ANDY@pdb1>set history 5
ANDY@pdb1>select * from dual;

D
-
X

ANDY@pdb1>ed
Wrote file afiedt.buf

  1* select dummy from dual
ANDY@pdb1>/

D
-
X

ANDY@pdb1>history
  1  select * from dual;
  2  ed
     select dummy from dual
     /
  3  /
Most statements are rerunnable by calling 
History n run
But see how statement 2 has included the ed command? That prevents you from running it directly, you can call
history 2 edit
And then modify it before running, but you can’t just run the command. Not quite there IMO.

Support for input binding by using the VARIABLE command. The VARIABLE command now supports input binding which can be used in SQL and PL/SQL statements

It has long been a gripe of mine that in order to use bind variables in SQL*Plus, you need to declare them and then run a plsql block in order to set them:
var nNumber number
exec :nNumber := 10
My problem here is that in order to save you parsing one statement, you parse another statement instead!
In 12.2, Oracle has extended the variable command to allow you to set the value of the bind as you declare it. So our simple example now becomes
var nNumber number=10
0 parses.
My main problem with the new syntax is that you can’t use defined variables, so if you have a script that allows for input from the user, you can’t use that for your binds without the plsql call.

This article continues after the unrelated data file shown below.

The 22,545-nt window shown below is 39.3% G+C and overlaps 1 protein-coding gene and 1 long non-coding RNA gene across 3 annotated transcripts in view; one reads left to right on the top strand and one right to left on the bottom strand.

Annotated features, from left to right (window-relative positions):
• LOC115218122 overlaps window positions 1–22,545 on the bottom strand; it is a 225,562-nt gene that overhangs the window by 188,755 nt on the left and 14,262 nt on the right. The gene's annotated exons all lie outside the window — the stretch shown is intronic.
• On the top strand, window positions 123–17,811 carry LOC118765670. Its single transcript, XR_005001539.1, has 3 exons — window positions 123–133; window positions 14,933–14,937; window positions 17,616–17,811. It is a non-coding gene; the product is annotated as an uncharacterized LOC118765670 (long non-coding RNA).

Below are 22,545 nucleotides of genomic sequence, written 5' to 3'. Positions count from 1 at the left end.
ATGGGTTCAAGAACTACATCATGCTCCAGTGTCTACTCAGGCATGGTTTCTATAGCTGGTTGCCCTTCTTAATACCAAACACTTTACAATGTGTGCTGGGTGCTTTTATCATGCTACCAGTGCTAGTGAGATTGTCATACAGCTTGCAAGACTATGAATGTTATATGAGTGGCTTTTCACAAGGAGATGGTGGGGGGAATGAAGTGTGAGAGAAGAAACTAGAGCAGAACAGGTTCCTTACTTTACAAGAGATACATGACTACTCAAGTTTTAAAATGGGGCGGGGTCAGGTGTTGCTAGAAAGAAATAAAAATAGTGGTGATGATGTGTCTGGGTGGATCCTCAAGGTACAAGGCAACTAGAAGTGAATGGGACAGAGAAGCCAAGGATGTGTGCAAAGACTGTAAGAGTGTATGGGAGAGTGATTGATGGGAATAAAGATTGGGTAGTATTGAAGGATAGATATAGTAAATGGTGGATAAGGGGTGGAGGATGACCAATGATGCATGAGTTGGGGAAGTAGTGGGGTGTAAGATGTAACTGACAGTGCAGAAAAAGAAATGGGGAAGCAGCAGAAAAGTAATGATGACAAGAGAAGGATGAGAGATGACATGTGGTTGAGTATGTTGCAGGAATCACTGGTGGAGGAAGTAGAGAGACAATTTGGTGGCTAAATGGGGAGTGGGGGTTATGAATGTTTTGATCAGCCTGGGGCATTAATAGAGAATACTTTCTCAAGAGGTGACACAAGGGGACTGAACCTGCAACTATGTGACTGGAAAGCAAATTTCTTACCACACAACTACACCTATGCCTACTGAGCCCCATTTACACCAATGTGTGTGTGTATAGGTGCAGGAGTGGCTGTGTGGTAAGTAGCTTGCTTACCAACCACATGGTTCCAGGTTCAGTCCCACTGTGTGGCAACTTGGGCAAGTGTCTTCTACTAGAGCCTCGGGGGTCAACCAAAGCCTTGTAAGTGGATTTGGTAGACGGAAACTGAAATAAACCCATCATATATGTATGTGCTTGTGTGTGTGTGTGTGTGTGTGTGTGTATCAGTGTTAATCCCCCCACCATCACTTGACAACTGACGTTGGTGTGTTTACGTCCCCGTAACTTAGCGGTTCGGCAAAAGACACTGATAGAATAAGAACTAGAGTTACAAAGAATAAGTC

ANDY@pdb1>var nNumber number=&1
 SP2-0425: "&1" is not a valid NUMBER
Whilst we’re on the subject of parses, the next new feature is statement caching. Statement caching is well known about in general application programming, it basically makes the difference between a soft parse and no parse (the use of shareable sql saves you the hard parse).
A quick demo of the old behaviour (and default 12.2 behaviour)
ANDY@pdb1>get sql_find
 1  select * from (select sql_id, last_active_time, executions, parse_calls, substr(sql_text,1,100) sql_text
 2  from v$sql where sql_text not like '%v$sql%' and upper(sql_text) like UPPER('%&1%') order by last_active_time desc)
 3* where rownum <=15

alter system flush shared_pool;
 var nNumber number
 exec :nNumber := 5
 select * from dual where :nNumber = 10;
 exec :nNumber := 10
 select * from dual where :nNumber = 10;

@sql_find ":nNumber"

SQL_ID        LAST_ACTIVE_TIME    EXECUTIONS PARSE_CALLS SQL_TEXT
 ------------- ------------------- ---------- ----------- ---------------------------------------------
 2azpdtw4dhbbn 29/03/2017 00:54:11          1           1 BEGIN :nNumber := 10; END;
 fhsvcq3xzfmc1 29/03/2017 00:54:11          1           1 BEGIN :nNumber := 5; END;
 2mty35xpvmgph 29/03/2017 00:54:11          2           2 select * from dual where :nNumber = 10

We can see that our parse calls are much more than you'd expect, and we've also got those pesky ones I was talking about earlier. The separate statements for assigning our bind variables were all hard parsed! This is how 12.2 compares:

alter system flush shared_pool;
 set statementcache 50
 var nNumber number=5
 select * from dual where :nNumber = 10;
 var nNumber number=10
 select * from dual where :nNumber = 10;

@sql_find ":nNumber"

SQL_ID        LAST_ACTIVE_TIME    EXECUTIONS PARSE_CALLS SQL_TEXT
 ------------- ------------------- ---------- ----------- -----------------------------------------------------------
 2mty35xpvmgph 29/03/2017 00:56:08          2           1 select * from dual where :nNumber = 10